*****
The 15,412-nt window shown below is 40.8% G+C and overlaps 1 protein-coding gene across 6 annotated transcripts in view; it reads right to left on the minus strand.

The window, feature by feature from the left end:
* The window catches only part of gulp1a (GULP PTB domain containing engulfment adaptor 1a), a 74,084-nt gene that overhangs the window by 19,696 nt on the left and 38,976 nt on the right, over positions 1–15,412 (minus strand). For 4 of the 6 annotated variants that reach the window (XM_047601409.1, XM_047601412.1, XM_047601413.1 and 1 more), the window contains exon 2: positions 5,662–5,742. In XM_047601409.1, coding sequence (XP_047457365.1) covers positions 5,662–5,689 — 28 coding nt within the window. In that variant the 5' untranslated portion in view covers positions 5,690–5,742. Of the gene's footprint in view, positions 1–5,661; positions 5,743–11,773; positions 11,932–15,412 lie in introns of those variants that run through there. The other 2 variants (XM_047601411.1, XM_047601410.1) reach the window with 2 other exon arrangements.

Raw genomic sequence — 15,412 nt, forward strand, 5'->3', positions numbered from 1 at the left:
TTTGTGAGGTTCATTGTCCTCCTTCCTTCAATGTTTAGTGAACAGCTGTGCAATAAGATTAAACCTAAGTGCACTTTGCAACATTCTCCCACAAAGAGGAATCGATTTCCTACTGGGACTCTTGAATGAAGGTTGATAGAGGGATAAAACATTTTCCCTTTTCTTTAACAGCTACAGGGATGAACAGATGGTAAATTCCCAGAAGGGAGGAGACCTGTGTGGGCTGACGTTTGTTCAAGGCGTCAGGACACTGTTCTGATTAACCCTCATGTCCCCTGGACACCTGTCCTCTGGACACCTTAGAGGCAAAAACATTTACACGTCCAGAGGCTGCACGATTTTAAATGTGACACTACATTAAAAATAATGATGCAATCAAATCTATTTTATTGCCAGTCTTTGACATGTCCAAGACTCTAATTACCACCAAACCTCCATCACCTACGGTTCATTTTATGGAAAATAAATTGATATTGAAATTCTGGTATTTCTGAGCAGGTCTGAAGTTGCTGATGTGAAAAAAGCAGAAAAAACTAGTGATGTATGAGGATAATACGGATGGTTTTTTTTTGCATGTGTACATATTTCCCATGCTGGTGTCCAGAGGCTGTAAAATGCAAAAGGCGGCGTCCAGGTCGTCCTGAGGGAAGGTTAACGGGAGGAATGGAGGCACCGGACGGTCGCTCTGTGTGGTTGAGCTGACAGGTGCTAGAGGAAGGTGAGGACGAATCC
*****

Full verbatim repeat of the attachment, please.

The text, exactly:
The 15,412-nt window shown below is 40.8% G+C and overlaps 1 protein-coding gene across 6 annotated transcripts in view; it reads right to left on the minus strand.

The window, feature by feature from the left end:
* The window catches only part of gulp1a (GULP PTB domain containing engulfment adaptor 1a), a 74,084-nt gene that overhangs the window by 19,696 nt on the left and 38,976 nt on the right, over positions 1–15,412 (minus strand). For 4 of the 6 annotated variants that reach the window (XM_047601409.1, XM_047601412.1, XM_047601413.1 and 1 more), the window contains exon 2: positions 5,662–5,742. In XM_047601409.1, coding sequence (XP_047457365.1) covers positions 5,662–5,689 — 28 coding nt within the window. In that variant the 5' untranslated portion in view covers positions 5,690–5,742. Of the gene's footprint in view, positions 1–5,661; positions 5,743–11,773; positions 11,932–15,412 lie in introns of those variants that run through there. The other 2 variants (XM_047601411.1, XM_047601410.1) reach the window with 2 other exon arrangements.

Raw genomic sequence — 15,412 nt, forward strand, 5'->3', positions numbered from 1 at the left:
TTTGTGAGGTTCATTGTCCTCCTTCCTTCAATGTTTAGTGAACAGCTGTGCAATAAGATTAAACCTAAGTGCACTTTGCAACATTCTCCCACAAAGAGGAATCGATTTCCTACTGGGACTCTTGAATGAAGGTTGATAGAGGGATAAAACATTTTCCCTTTTCTTTAACAGCTACAGGGATGAACAGATGGTAAATTCCCAGAAGGGAGGAGACCTGTGTGGGCTGACGTTTGTTCAAGGCGTCAGGACACTGTTCTGATTAACCCTCATGTCCCCTGGACACCTGTCCTCTGGACACCTTAGAGGCAAAAACATTTACACGTCCAGAGGCTGCACGATTTTAAATGTGACACTACATTAAAAATAATGATGCAATCAAATCTATTTTATTGCCAGTCTTTGACATGTCCAAGACTCTAATTACCACCAAACCTCCATCACCTACGGTTCATTTTATGGAAAATAAATTGATATTGAAATTCTGGTATTTCTGAGCAGGTCTGAAGTTGCTGATGTGAAAAAAGCAGAAAAAACTAGTGATGTATGAGGATAATACGGATGGTTTTTTTTTGCATGTGTACATATTTCCCATGCTGGTGTCCAGAGGCTGTAAAATGCAAAAGGCGGCGTCCAGGTCGTCCTGAGGGAAGGTTAACGGGAGGAATGGAGGCACCGGACGGTCGCTCTGTGTGGTTGAGCTGACAGGTGCTAGAGGAAGGTGAGGACGAATCC